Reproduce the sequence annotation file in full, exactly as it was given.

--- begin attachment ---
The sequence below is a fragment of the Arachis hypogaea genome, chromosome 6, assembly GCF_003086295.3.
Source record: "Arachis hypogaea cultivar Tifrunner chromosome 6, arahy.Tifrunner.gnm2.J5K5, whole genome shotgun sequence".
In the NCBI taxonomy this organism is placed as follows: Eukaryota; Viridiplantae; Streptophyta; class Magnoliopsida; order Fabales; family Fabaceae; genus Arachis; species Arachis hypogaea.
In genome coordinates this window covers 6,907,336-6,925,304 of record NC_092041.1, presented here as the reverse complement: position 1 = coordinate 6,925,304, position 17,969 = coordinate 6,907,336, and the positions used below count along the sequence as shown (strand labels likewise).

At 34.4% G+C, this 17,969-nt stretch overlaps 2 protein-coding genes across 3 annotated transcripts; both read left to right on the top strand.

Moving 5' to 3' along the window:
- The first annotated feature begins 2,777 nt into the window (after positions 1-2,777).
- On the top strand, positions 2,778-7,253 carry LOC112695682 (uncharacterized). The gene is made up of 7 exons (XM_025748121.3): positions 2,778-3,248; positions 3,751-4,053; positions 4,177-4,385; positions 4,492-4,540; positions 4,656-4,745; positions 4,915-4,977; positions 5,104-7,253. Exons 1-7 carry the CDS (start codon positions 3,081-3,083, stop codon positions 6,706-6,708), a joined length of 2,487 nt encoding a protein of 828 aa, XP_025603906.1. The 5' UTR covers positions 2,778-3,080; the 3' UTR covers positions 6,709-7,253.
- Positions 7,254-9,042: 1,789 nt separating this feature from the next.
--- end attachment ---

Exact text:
The sequence below is a fragment of the Arachis hypogaea genome, chromosome 6, assembly GCF_003086295.3.
Source record: "Arachis hypogaea cultivar Tifrunner chromosome 6, arahy.Tifrunner.gnm2.J5K5, whole genome shotgun sequence".
In the NCBI taxonomy this organism is placed as follows: Eukaryota; Viridiplantae; Streptophyta; class Magnoliopsida; order Fabales; family Fabaceae; genus Arachis; species Arachis hypogaea.
In genome coordinates this window covers 6,907,336-6,925,304 of record NC_092041.1, presented here as the reverse complement: position 1 = coordinate 6,925,304, position 17,969 = coordinate 6,907,336, and the positions used below count along the sequence as shown (strand labels likewise).

At 34.4% G+C, this 17,969-nt stretch overlaps 2 protein-coding genes across 3 annotated transcripts; both read left to right on the top strand.

Moving 5' to 3' along the window:
- The first annotated feature begins 2,777 nt into the window (after positions 1-2,777).
- On the top strand, positions 2,778-7,253 carry LOC112695682 (uncharacterized). The gene is made up of 7 exons (XM_025748121.3): positions 2,778-3,248; positions 3,751-4,053; positions 4,177-4,385; positions 4,492-4,540; positions 4,656-4,745; positions 4,915-4,977; positions 5,104-7,253. Exons 1-7 carry the CDS (start codon positions 3,081-3,083, stop codon positions 6,706-6,708), a joined length of 2,487 nt encoding a protein of 828 aa, XP_025603906.1. The 5' UTR covers positions 2,778-3,080; the 3' UTR covers positions 6,709-7,253.
- Positions 7,254-9,042: 1,789 nt separating this feature from the next.